air we create.

This could send me off into a tangent on climate change but I’d rather not piss off ALL of my friends in one fell swoop so I’ll save that for another day. No, my point today is not that apples and oranges are different altogether because in truth, they are not. They have a shared relationship obviously; both fruits, both provide nourishment, both satisfy a hunger beyond nourishment, both perishable, capable of becoming rancid, capable of making us sick.

My point today is that we are not isolated, we do not only consume that which is good for us, only consume what we want to consume. No one has that level of purity. It’s no surprise that so many of us jumped from the apple to the orange so quickly. This is what is on our collective mind, our national sixth sense.

If you felt outrage because of the vitriolic talk in politics, graphics on websites, commentary on Facebook then it’s because you were already angry about it, before Congresswoman Giffords was shot. If you felt defensive and angry because of the accusations toward media members or politicians in the wake of this tragedy
then it’s because you already were defensive and angry about it, before Congresswoman Giffords was shot.

We were primed and ready for this. I hope we’re ready to enter into real dialogue about cleaning up our atmosphere, agreeing that it’s time for us as a nation to grow the hell up.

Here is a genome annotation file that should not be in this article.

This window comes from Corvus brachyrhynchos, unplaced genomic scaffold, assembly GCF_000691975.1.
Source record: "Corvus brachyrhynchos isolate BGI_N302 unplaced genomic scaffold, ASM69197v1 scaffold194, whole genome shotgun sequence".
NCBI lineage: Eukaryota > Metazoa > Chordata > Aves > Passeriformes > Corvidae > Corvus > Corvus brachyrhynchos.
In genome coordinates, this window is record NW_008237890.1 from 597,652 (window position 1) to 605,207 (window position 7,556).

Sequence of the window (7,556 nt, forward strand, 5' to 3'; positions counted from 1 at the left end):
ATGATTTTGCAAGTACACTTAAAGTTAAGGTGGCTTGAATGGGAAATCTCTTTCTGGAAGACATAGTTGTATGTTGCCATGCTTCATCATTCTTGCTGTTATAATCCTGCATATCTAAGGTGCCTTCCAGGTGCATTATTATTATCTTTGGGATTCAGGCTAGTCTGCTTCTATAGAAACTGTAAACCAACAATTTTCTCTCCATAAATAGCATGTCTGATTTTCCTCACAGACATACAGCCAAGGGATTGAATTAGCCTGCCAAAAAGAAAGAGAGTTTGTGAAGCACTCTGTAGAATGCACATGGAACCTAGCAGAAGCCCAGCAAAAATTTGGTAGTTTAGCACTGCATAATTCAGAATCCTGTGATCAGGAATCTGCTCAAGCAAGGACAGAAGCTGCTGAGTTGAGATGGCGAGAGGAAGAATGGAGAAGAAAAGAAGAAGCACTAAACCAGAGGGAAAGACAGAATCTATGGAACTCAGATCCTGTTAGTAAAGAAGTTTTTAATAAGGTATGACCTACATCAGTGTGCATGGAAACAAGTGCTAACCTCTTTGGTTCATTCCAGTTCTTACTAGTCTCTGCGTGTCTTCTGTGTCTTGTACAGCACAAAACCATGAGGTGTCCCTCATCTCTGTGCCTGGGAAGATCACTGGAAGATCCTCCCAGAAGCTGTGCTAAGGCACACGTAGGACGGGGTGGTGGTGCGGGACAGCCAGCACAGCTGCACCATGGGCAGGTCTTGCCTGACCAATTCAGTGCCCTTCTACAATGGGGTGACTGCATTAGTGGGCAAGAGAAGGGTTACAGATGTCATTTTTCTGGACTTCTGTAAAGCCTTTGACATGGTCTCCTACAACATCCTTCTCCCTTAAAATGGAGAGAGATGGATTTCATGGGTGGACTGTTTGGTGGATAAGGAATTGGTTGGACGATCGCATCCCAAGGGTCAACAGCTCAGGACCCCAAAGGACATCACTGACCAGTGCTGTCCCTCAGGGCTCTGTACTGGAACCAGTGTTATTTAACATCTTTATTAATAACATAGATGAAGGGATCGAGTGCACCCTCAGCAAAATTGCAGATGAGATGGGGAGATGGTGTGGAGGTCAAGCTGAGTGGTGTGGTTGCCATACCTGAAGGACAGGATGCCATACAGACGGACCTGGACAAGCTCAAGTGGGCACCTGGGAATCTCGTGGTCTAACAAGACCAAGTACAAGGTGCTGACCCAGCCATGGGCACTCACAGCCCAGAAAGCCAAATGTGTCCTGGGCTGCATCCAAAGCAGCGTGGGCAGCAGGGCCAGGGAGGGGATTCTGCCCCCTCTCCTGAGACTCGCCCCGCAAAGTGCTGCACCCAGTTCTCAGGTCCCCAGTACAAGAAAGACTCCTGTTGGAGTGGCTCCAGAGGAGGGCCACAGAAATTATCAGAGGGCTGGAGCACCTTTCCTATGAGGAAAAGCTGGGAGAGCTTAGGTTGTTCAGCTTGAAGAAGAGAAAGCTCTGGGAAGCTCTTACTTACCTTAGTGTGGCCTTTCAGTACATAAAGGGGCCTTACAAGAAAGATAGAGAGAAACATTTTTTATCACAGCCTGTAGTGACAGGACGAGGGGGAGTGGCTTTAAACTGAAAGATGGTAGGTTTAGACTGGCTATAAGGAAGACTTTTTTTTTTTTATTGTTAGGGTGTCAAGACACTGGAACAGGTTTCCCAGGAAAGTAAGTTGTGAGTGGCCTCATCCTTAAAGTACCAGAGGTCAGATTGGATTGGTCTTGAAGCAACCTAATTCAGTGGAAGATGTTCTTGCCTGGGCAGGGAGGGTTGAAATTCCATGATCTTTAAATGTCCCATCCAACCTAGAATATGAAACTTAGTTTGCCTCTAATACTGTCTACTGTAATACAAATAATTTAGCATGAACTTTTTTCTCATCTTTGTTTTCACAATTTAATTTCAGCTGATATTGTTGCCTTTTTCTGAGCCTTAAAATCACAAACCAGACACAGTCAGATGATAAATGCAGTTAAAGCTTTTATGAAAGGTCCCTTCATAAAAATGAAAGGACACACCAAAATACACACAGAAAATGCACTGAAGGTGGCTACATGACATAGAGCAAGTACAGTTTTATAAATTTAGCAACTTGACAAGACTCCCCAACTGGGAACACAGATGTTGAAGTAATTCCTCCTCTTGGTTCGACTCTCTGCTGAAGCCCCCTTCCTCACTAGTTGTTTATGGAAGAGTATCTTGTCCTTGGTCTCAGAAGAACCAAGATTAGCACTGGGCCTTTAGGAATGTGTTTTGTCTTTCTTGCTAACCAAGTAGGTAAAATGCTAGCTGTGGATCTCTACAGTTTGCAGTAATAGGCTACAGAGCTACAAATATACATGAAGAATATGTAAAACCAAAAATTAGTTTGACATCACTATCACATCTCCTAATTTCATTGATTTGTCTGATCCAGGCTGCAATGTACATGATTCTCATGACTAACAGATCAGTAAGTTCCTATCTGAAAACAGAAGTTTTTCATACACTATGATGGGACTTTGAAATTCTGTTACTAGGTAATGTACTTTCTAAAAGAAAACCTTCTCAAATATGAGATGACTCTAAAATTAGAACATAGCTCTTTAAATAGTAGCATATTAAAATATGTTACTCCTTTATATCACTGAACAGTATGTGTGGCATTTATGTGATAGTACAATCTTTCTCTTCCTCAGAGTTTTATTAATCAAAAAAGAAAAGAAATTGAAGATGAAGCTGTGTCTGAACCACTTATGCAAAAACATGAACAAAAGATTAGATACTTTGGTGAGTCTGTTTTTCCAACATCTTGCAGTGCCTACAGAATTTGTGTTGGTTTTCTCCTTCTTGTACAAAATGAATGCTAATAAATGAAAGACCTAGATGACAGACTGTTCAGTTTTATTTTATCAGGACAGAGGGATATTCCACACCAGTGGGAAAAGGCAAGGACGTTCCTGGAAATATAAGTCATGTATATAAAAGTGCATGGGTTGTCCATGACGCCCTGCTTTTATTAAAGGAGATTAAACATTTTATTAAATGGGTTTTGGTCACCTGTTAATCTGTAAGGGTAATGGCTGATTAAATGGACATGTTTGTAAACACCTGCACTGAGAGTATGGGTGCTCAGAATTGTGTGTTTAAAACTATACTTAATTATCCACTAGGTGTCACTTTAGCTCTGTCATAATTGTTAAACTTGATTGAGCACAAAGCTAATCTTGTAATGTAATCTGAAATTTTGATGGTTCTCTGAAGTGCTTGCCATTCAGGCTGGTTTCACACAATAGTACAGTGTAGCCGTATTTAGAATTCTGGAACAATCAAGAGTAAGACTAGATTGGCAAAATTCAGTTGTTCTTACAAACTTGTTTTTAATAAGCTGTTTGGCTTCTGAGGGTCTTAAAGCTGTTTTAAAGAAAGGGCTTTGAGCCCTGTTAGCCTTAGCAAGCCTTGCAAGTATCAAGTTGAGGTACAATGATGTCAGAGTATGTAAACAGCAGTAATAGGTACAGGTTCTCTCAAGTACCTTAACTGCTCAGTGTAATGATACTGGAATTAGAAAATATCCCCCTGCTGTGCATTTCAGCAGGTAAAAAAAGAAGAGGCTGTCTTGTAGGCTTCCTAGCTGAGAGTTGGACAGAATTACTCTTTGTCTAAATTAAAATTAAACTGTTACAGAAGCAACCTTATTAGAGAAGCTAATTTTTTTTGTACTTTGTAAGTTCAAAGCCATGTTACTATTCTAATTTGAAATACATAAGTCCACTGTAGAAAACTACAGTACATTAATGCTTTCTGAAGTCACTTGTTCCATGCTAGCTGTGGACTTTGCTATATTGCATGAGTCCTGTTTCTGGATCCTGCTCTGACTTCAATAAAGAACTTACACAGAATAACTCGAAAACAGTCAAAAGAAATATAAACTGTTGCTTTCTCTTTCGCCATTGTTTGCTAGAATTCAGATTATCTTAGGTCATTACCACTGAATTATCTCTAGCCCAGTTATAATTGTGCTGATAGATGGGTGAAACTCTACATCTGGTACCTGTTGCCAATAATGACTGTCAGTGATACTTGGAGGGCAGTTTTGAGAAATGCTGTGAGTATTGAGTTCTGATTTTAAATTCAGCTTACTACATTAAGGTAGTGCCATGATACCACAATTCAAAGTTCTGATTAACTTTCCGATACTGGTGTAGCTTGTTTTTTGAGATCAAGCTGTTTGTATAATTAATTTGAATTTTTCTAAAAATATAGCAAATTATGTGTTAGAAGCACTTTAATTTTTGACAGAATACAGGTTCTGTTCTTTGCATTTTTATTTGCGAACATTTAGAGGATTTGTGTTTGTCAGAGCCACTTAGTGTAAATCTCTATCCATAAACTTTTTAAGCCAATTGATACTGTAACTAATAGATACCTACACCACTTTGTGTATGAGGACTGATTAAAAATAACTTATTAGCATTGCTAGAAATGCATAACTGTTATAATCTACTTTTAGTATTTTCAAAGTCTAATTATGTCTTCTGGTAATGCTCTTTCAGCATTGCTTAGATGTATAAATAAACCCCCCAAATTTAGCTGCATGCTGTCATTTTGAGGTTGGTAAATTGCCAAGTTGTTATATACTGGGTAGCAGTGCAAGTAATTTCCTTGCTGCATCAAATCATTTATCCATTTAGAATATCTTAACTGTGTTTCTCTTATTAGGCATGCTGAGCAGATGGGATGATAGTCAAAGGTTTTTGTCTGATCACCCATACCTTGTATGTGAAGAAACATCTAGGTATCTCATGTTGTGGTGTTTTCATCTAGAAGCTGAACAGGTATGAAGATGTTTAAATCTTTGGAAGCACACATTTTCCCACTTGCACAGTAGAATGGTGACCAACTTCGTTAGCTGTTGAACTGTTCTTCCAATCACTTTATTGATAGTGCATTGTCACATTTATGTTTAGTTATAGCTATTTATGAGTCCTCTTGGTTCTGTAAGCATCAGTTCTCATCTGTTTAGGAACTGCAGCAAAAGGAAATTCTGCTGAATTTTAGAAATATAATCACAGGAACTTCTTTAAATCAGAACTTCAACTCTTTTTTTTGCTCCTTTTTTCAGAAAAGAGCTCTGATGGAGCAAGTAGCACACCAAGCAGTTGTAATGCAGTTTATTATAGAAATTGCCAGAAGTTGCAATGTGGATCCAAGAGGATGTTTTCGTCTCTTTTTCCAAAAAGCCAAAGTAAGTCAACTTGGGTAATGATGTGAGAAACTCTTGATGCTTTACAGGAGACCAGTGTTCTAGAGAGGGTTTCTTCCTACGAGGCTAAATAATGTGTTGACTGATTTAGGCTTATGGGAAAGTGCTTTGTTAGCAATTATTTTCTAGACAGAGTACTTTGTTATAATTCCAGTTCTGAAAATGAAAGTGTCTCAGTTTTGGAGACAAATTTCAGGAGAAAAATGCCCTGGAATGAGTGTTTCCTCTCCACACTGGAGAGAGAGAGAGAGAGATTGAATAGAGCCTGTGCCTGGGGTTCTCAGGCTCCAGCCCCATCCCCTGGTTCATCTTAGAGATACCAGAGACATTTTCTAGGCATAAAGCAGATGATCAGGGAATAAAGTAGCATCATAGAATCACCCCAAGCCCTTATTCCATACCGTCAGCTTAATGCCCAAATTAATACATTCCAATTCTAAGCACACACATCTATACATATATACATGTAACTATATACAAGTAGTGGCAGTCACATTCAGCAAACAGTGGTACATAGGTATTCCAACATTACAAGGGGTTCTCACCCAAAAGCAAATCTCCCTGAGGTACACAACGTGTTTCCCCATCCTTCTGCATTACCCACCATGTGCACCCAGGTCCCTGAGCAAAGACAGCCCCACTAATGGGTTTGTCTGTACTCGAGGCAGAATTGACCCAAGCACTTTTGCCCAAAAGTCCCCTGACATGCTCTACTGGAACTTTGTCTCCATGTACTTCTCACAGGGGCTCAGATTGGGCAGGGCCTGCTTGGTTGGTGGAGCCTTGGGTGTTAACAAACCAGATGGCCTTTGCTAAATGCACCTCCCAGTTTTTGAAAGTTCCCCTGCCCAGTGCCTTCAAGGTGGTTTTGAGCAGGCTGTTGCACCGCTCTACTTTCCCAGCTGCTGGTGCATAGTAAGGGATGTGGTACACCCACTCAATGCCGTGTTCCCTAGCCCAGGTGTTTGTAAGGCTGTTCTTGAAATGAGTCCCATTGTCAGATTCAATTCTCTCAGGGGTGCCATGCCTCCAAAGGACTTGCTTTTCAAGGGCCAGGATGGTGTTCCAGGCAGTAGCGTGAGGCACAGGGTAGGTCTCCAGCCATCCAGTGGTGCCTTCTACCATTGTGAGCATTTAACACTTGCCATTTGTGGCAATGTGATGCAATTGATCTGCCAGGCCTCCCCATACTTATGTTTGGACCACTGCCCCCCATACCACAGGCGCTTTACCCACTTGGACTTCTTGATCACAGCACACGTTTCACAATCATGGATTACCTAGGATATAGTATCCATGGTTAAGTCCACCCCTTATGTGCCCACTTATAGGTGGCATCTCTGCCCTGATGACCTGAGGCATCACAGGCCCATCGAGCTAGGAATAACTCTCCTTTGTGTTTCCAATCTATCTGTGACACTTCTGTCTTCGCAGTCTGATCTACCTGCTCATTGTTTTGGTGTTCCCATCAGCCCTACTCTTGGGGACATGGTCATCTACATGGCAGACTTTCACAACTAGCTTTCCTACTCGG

Let’s be angry and sad about the loss of life and limb. Let’s rally together and lift up the families and friends of those injured or killed. Let’s celebrate the incredible
heros of this story, the people who tackled the shooter, the man who held Ms Giffords head in his arms, probably saving her life, the person who called the police, those who gave comfort and care.

Let’s find tears there because that is where we ought to begin here, this fallen, blood red apple. Let’s then also be angry and sad about the way we have all responded to this over the last few days. Let’s listen to voices of reason, put away our defensive
nature, our NEED to be right.

This speaks to the bigger problem, that we are so quick to judge, so quick to argue. This orange, so vital to all our systems, this right to free speech, has lost it’s
potency in the shuffle. When we are eager to throw away all other consideration, all other nutrients, we make ourselves the toxin.

Let’s be careful not to confuse the apples and the oranges…and also, let us not be so foolish as to think they are not related.


6 thoughts on “apples and oranges…

  1. I spent most of my adult life living with a retired dad who listens to those radio talk shows like they’re sunday sermons, so I guess I’m pre-primed to be defensive about certain partisan rhetoric these days. And I will argue, to a degree, that the words spoken to a certain type of target audience are a grievious show of irresponsibility. But when we treat the handling of social politics as a worse crime than the cold-blooded shooting of public servants, elderly and children, something’s terribly, terribly wrong. Thank you for this gentle nudge toward perspective.

  2. Such beautiful writing, expressing such an important summary of truth:

    “Let’s find tears there because that is where we ought to begin here, this fallen, blood red apple. Let’s then also be angry and sad about the way we have all responded to this over the last few days. Let’s listen to voices of reason, put away our defensive
    nature, our NEED to be right.”

    Thank you.